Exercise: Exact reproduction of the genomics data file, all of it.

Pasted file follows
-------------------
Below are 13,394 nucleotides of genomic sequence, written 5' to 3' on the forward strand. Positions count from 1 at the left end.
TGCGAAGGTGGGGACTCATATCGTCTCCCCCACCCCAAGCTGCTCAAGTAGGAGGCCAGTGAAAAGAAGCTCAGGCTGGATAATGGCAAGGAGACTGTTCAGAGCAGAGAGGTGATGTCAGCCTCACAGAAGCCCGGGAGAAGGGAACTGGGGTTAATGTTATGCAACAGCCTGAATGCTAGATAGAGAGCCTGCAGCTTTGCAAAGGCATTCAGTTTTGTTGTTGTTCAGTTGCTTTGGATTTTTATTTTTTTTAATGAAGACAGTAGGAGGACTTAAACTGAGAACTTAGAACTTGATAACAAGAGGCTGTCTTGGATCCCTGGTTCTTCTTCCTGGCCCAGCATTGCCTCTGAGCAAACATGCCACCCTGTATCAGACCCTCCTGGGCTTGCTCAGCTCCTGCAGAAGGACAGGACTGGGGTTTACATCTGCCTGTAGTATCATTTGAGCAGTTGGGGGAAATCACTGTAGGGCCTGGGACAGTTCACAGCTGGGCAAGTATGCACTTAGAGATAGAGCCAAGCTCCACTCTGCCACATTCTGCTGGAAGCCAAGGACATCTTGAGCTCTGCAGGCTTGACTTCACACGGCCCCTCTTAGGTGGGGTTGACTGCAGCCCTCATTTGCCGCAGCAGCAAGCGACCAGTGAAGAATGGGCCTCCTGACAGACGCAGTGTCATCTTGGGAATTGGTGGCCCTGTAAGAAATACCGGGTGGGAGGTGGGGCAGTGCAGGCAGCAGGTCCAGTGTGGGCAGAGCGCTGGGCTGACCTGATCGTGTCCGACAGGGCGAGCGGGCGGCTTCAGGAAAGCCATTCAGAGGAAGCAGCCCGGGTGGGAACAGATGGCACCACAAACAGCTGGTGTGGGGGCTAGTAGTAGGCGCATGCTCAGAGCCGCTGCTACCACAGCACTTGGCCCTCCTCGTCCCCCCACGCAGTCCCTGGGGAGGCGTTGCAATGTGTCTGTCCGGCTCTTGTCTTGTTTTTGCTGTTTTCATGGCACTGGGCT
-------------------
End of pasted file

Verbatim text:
Below are 13,394 nucleotides of genomic sequence, written 5' to 3' on the forward strand. Positions count from 1 at the left end.
TGCGAAGGTGGGGACTCATATCGTCTCCCCCACCCCAAGCTGCTCAAGTAGGAGGCCAGTGAAAAGAAGCTCAGGCTGGATAATGGCAAGGAGACTGTTCAGAGCAGAGAGGTGATGTCAGCCTCACAGAAGCCCGGGAGAAGGGAACTGGGGTTAATGTTATGCAACAGCCTGAATGCTAGATAGAGAGCCTGCAGCTTTGCAAAGGCATTCAGTTTTGTTGTTGTTCAGTTGCTTTGGATTTTTATTTTTTTTAATGAAGACAGTAGGAGGACTTAAACTGAGAACTTAGAACTTGATAACAAGAGGCTGTCTTGGATCCCTGGTTCTTCTTCCTGGCCCAGCATTGCCTCTGAGCAAACATGCCACCCTGTATCAGACCCTCCTGGGCTTGCTCAGCTCCTGCAGAAGGACAGGACTGGGGTTTACATCTGCCTGTAGTATCATTTGAGCAGTTGGGGGAAATCACTGTAGGGCCTGGGACAGTTCACAGCTGGGCAAGTATGCACTTAGAGATAGAGCCAAGCTCCACTCTGCCACATTCTGCTGGAAGCCAAGGACATCTTGAGCTCTGCAGGCTTGACTTCACACGGCCCCTCTTAGGTGGGGTTGACTGCAGCCCTCATTTGCCGCAGCAGCAAGCGACCAGTGAAGAATGGGCCTCCTGACAGACGCAGTGTCATCTTGGGAATTGGTGGCCCTGTAAGAAATACCGGGTGGGAGGTGGGGCAGTGCAGGCAGCAGGTCCAGTGTGGGCAGAGCGCTGGGCTGACCTGATCGTGTCCGACAGGGCGAGCGGGCGGCTTCAGGAAAGCCATTCAGAGGAAGCAGCCCGGGTGGGAACAGATGGCACCACAAACAGCTGGTGTGGGGGCTAGTAGTAGGCGCATGCTCAGAGCCGCTGCTACCACAGCACTTGGCCCTCCTCGTCCCCCCACGCAGTCCCTGGGGAGGCGTTGCAATGTGTCTGTCCGGCTCTTGTCTTGTTTTTGCTGTTTTCATGGCACTGGGCT